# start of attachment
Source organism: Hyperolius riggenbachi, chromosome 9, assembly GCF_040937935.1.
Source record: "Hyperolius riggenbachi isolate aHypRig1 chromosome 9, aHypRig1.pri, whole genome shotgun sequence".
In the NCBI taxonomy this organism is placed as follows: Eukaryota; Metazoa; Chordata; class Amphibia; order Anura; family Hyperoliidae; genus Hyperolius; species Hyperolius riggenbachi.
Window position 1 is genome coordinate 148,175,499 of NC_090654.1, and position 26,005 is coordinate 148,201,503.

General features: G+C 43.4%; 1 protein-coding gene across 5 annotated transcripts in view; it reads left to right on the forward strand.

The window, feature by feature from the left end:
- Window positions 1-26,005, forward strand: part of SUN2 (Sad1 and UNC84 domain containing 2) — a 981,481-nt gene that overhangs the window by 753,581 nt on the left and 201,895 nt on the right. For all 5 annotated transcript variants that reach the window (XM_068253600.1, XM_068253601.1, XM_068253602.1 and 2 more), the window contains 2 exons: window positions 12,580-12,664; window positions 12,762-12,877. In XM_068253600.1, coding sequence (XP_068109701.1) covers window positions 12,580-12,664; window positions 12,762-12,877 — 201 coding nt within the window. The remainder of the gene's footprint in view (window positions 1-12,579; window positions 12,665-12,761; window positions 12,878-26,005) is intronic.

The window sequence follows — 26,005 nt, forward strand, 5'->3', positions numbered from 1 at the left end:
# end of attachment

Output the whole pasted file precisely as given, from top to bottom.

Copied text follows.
Source organism: Hyperolius riggenbachi, chromosome 9, assembly GCF_040937935.1.
Source record: "Hyperolius riggenbachi isolate aHypRig1 chromosome 9, aHypRig1.pri, whole genome shotgun sequence".
In the NCBI taxonomy this organism is placed as follows: Eukaryota; Metazoa; Chordata; class Amphibia; order Anura; family Hyperoliidae; genus Hyperolius; species Hyperolius riggenbachi.
Window position 1 is genome coordinate 148,175,499 of NC_090654.1, and position 26,005 is coordinate 148,201,503.

General features: G+C 43.4%; 1 protein-coding gene across 5 annotated transcripts in view; it reads left to right on the forward strand.

The window, feature by feature from the left end:
- Window positions 1-26,005, forward strand: part of SUN2 (Sad1 and UNC84 domain containing 2) — a 981,481-nt gene that overhangs the window by 753,581 nt on the left and 201,895 nt on the right. For all 5 annotated transcript variants that reach the window (XM_068253600.1, XM_068253601.1, XM_068253602.1 and 2 more), the window contains 2 exons: window positions 12,580-12,664; window positions 12,762-12,877. In XM_068253600.1, coding sequence (XP_068109701.1) covers window positions 12,580-12,664; window positions 12,762-12,877 — 201 coding nt within the window. The remainder of the gene's footprint in view (window positions 1-12,579; window positions 12,665-12,761; window positions 12,878-26,005) is intronic.

The window sequence follows — 26,005 nt, forward strand, 5'->3', positions numbered from 1 at the left end: